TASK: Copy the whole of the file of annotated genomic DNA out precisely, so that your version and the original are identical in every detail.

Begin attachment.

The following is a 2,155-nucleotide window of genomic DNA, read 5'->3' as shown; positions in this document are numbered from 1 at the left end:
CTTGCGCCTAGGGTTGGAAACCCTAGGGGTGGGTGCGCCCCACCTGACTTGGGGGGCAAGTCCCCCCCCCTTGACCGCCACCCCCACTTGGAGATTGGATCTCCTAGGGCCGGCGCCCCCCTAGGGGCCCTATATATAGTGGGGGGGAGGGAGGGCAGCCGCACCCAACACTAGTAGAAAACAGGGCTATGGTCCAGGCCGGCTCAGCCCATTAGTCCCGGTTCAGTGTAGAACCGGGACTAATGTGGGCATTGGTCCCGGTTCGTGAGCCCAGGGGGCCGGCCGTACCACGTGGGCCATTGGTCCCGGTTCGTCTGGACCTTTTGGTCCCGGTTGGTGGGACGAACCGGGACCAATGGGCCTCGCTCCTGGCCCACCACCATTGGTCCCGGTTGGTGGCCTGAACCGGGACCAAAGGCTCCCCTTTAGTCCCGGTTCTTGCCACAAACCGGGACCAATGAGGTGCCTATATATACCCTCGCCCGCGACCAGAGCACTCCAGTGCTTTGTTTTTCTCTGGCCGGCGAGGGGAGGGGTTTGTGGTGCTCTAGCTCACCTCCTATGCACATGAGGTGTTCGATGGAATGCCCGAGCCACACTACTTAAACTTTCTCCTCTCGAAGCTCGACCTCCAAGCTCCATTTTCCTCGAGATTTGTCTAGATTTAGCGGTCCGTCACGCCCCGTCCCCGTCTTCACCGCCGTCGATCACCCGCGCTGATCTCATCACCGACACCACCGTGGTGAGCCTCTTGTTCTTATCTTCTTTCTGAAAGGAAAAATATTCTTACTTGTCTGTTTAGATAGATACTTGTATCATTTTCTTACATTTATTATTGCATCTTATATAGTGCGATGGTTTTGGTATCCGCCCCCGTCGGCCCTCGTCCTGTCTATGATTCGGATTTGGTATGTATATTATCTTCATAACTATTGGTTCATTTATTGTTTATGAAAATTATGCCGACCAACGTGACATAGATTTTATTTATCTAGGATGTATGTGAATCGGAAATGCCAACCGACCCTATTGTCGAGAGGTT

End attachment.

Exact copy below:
The following is a 2,155-nucleotide window of genomic DNA, read 5'->3' as shown; positions in this document are numbered from 1 at the left end:
CTTGCGCCTAGGGTTGGAAACCCTAGGGGTGGGTGCGCCCCACCTGACTTGGGGGGCAAGTCCCCCCCCCTTGACCGCCACCCCCACTTGGAGATTGGATCTCCTAGGGCCGGCGCCCCCCTAGGGGCCCTATATATAGTGGGGGGGAGGGAGGGCAGCCGCACCCAACACTAGTAGAAAACAGGGCTATGGTCCAGGCCGGCTCAGCCCATTAGTCCCGGTTCAGTGTAGAACCGGGACTAATGTGGGCATTGGTCCCGGTTCGTGAGCCCAGGGGGCCGGCCGTACCACGTGGGCCATTGGTCCCGGTTCGTCTGGACCTTTTGGTCCCGGTTGGTGGGACGAACCGGGACCAATGGGCCTCGCTCCTGGCCCACCACCATTGGTCCCGGTTGGTGGCCTGAACCGGGACCAAAGGCTCCCCTTTAGTCCCGGTTCTTGCCACAAACCGGGACCAATGAGGTGCCTATATATACCCTCGCCCGCGACCAGAGCACTCCAGTGCTTTGTTTTTCTCTGGCCGGCGAGGGGAGGGGTTTGTGGTGCTCTAGCTCACCTCCTATGCACATGAGGTGTTCGATGGAATGCCCGAGCCACACTACTTAAACTTTCTCCTCTCGAAGCTCGACCTCCAAGCTCCATTTTCCTCGAGATTTGTCTAGATTTAGCGGTCCGTCACGCCCCGTCCCCGTCTTCACCGCCGTCGATCACCCGCGCTGATCTCATCACCGACACCACCGTGGTGAGCCTCTTGTTCTTATCTTCTTTCTGAAAGGAAAAATATTCTTACTTGTCTGTTTAGATAGATACTTGTATCATTTTCTTACATTTATTATTGCATCTTATATAGTGCGATGGTTTTGGTATCCGCCCCCGTCGGCCCTCGTCCTGTCTATGATTCGGATTTGGTATGTATATTATCTTCATAACTATTGGTTCATTTATTGTTTATGAAAATTATGCCGACCAACGTGACATAGATTTTATTTATCTAGGATGTATGTGAATCGGAAATGCCAACCGACCCTATTGTCGAGAGGTT